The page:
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Workshop Volunteers


In 1990, what began as a simple workroom at the Twelve Corners Elementary School in Brighton, became a bonafide Adaptive Workshop, thanks to generous contributions from Rochester Midland Corporation, J.C. Penney Company, and many kind individual donors. The workshop was named the Herbert J. Chamberlain Adaptive Workshop, after a well-known retiree of Rochester Midland Company with a 20 year history of working with adaptive and rehabilitative equipment.

CP Rochester volunteer, Bob Horn, was at the helm of the workshop when it moved into the new campus. Bob began volunteering at CP Rochester's Augustin Children’s Center and discovered his days filled with repairing and modifying anything from toys to therapeutic equipment. He realized that not only was this a job he loved, but it also allowed him to use his skills. Bob remained a dedicated volunteer, recruiting support, overseeing shop growth and production until he passed away in 2002.

Currently there are eight volunteers: 'Foreman' Tony Nardone, Jeannie Nutting, Frank Rogers, Patrick McGarry, Henry Boessl, Marty Chatt, Ed Demay, David Schafer, and John Zoltner. The team distributes their hours so there is someone in the shop every day of the week. Not all have woodworking skills, but they all have the ability to create, customize or adapt furniture, toys, wheelchairs, household items, and much more. From the brochure stands greeting you in the reception area, to the inviting murals in the therapy pool and gymnasium, each finished workshop piece is reflective of creativity and care. Throughout the years, thousands of work orders requesting anything from standers, kneelers, benches and seats for little bikes with Velcro straps on the pedals, to adaptive devices on kitchen appliances are custom-crafted by our workshop volunteers. Almost every room at CP Rochester has something the Adaptive Workshop has created, whether it is a custom bookshelf, coffee stand, computer desk or the picture frames that adorn our hallways.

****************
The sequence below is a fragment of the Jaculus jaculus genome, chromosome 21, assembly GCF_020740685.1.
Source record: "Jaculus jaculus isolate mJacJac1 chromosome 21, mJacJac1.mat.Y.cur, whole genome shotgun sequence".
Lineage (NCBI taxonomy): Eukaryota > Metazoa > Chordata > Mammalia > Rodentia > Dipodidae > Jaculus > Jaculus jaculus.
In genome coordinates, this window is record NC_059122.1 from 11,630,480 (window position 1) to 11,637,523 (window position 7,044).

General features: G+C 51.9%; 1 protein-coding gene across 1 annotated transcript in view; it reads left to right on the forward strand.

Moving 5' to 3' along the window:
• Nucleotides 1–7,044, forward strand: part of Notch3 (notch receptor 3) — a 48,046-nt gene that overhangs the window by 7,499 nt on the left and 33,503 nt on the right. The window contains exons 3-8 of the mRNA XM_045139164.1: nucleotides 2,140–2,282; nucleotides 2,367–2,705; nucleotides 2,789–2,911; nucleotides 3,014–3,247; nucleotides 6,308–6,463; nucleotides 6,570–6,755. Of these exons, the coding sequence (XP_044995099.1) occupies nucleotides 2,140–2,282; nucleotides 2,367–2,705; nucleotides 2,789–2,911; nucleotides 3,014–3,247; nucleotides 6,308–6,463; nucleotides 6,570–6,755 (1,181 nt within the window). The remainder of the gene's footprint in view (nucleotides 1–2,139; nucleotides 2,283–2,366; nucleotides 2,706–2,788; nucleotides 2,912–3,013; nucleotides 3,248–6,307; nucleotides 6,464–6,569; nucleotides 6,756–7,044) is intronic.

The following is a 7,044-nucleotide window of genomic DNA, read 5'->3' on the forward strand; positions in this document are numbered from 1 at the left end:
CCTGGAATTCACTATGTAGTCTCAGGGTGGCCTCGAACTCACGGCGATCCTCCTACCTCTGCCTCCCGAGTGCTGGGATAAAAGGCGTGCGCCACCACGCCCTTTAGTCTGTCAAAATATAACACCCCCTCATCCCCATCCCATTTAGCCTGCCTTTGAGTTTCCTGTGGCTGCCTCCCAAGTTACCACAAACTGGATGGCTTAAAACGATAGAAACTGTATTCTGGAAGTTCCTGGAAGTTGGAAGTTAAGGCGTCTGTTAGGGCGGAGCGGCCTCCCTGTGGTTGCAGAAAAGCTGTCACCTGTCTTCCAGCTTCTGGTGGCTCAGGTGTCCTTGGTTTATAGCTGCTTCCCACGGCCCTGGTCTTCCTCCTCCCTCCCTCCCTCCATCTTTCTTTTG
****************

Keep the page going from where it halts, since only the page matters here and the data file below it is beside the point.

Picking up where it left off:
Individuals recieving services at CP Rochester are also granted special requests. One call for help came from an individual who is an avid guitarist; he found it difficult to put his guitars back in their case after he played, so one of the workshop volunteers found an ingenious solution. He built stands for the guitars so they didn’t have to be returned to their cases for safekeeping all the time. Another individual who loves airplanes came into the shop one day and requested a replica of the airplane from the movie 'Flight of the Phoenix.' After searching on the internet and in stores with no luck, they finally settled on a model built from wood by our own miracle-workers.
 
If you were to ask our workshop volunteers why they spend so much time and energy volunteering at CP Rochester they’d first smile and tell how their wives ordered them out of the house after retirement and this is where they landed! Upon further thought and with sincerity, they may answer, “The smile on a child’s face when a favorite toy they thought they had lost forever was brought back to life, the satisfaction of knowing how much money had been saved on a particular project, the knowledge that children can now learn to walk up stairs because of a safe and secure training device, modified in the Adaptive Workshop.”
 
We are grateful our workshop volunteers love what they do, because we do not know what we would do without them!

Volunteers